Category: Embodied writing

Some thoughts on Alison Whittaker’s process

Alison Whittaker, pictured at Poetry on the Move 2019.
Photo by Kendall Kirkwood.

Hello poets and readers,

Our podcast with Gomeroi poet and lawyer Alison Whittaker was full of insights. We introduced the podcast by quoting her comment about the similarity between the law and poetry, in terms of reducing things to essentials: “The logics of law and poetry boil meaning and power down to their barest components.” The issue here is clarity of language. Commenting on the law without doing further injustice to the people affected by it motivates Alison. She wants to demonstrate how settler colonial power is exerted through language in a legal context. In three poems from her collection Blakwork, she uses tools developed for search engine optimisation, including trigrams, and searches court and coroners’ reports for these commonly used three-word phrases. Arranged into stanzas, the phrases exhibit what Alison describes as a certain rawness without the evasiveness sometimes found in law; the poetry deals purely with the mechanics and logics of legal decisions.

Alison explains that her process consists largely of employing poetic restraint. She eliminates some choices to be able to make other choices more fully. Interestingly, she says that these poems resonate most with readers.

She describes herself as an increasingly collectively driven poet, because of the way she learns from others. The power of teaching poetry has also strengthened community connections. She explores the usefulness of poetic restraint here, too, in workshops where participants are provided with restriction and stimulus and have to adapt in ‘controlled panic’, producing the raw material for a chapbook of poetry in just three hours. The writers’ willingness to adapt to the process creates surprises valuable to poetry. The concept of authorship can also dissolve in collaborative ventures in healthy ways. Writing for the stage has also informed her writing.

She often uses movement, particularly walking, to help establish the rhythm of a poem. Her poems ‘many girls, white linen’ and ‘murrispacetime’, for example, were shaped by being spoken aloud whilst pacing the sections of a tiled kitchen. She also describes walking through the snow for an hour each morning in preparation for writing on a stay in the US.

Sharing her insights into these specific aspects of process gives other poets opportunities. Her ideas about narrative nonfiction, experimental memoir and reportage raise important questions about the journalistic capacity of poetry. It’s an aspect of writing she’s keen to continue to explore, perhaps in a verse novel – we look forward to seeing how these drivers of Alison’s creative process continues to develop.

Creativity and Innovation Short Course Online

Owen speaking

Hello poets and readers,

If you’ve been following Poetry in Process and would like to delve further into some of the findings of this research, I’m running a short, intensive online course based on the findings of Poetry in Process called Creativity and Innovation, from the 27th-30th July. The course takes the form of four three-hour workshops over four days, and is run through the University of Canberra.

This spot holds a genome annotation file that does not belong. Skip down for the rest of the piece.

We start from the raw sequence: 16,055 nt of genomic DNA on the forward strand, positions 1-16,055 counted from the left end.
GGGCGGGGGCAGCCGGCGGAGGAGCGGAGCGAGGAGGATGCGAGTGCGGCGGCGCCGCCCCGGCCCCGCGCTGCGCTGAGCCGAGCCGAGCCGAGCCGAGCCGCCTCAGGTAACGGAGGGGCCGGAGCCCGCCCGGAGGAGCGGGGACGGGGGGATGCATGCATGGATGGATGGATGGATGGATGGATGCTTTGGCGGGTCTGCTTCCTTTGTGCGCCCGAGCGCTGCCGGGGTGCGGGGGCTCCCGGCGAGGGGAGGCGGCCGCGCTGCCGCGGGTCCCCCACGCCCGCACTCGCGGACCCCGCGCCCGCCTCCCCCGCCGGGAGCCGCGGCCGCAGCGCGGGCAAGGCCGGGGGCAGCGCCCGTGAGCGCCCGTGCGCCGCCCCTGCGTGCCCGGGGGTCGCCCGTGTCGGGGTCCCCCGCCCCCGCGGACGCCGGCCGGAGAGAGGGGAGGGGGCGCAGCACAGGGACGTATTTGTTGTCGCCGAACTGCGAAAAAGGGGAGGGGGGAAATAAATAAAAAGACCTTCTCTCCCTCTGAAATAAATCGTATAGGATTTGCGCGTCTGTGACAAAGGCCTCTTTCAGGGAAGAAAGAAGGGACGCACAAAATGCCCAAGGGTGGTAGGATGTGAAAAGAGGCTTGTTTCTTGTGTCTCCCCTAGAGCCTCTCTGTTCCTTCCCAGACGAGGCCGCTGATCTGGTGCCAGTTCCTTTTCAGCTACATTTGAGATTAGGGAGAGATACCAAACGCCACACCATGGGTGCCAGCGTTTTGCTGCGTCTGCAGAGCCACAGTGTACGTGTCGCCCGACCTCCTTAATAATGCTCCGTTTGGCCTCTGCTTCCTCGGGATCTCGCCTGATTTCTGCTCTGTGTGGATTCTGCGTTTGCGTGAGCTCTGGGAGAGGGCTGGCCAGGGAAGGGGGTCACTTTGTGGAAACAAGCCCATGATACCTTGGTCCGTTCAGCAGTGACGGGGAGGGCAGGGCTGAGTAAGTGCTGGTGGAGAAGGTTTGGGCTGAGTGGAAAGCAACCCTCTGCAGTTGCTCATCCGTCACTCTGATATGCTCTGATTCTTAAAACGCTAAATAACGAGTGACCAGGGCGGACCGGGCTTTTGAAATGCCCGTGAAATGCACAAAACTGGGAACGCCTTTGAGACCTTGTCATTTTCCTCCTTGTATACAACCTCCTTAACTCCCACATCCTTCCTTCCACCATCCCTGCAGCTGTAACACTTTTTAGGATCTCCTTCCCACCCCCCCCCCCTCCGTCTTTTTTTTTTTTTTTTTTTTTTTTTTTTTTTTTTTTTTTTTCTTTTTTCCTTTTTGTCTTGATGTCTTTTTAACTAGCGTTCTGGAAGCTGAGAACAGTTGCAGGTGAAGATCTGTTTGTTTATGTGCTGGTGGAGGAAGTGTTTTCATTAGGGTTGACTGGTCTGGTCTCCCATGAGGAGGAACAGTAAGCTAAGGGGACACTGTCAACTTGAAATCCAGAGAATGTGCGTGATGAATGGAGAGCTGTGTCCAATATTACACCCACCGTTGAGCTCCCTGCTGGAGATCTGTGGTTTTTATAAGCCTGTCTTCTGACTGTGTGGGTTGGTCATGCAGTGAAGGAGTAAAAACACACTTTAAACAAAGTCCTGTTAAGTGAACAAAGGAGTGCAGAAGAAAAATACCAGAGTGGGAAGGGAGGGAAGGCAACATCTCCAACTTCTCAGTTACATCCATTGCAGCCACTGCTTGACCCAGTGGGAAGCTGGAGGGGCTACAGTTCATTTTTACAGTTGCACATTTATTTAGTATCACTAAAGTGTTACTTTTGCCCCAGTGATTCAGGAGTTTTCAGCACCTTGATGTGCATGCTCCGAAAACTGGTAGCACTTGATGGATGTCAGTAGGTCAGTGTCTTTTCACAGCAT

It highlights the following factors that have been found to contribute to innovation:

  • The need for physicality, play and movement
  • The importance of experiment, especially with different points of view, as a way of enhancing understanding and empathy
  • How using novel creative approaches, including collaboration, helps us generate creative ideas and tackle problems
  • The value of other disciplines and genres, and how creativity can become a way of managing diverse tasks

Details here.

Some thoughts on Merlinda Bobis’ process

Hello poets and readers,

In our recent podcast with poet Merlinda Bobis, she notes that consciousness of process comes about after the fact. While writing, she is too busy leaping from one thought to another to allow for this kind of reflection. Something captures her and makes a poem possible. She describes the initial impetus as an accident –her book title Accidents of Composition reflects this – the poem has to retain an element of surprise. The poem leads her, and further accidents happen as she writes, through associations; the poems seem to compose themselves. Analysing her own text, she remembers what gave rise to it, an act of contextualising how the work happened, and of looking at it as a reader. Even her return to poetry from the novel was accidental. Her writing often begins with strong images; sometimes she takes photos to use as prompts – the sense of ‘something else’ that is in the image becomes the poem.

Podcast: Merlinda Bobis’ process

Poetry – “Most of the time, it’s an accident of composition.”

Hello poets and readers,

We’re delighted to be able to bring you an interview with Filipino-Australian poet Merlinda Bobis. Bobis’ assertion that the writing of poetry is accidental is reflected in the title of her most recent collection Accidents of Composition (2017). Her poetry is characterised by a sense of universal connection with the natural world, reflected in the use of other voices and points of view, including the fishes and birds of the air. Writing is part of that whole, with art as natural an act as the world spinning (2017a, 65).

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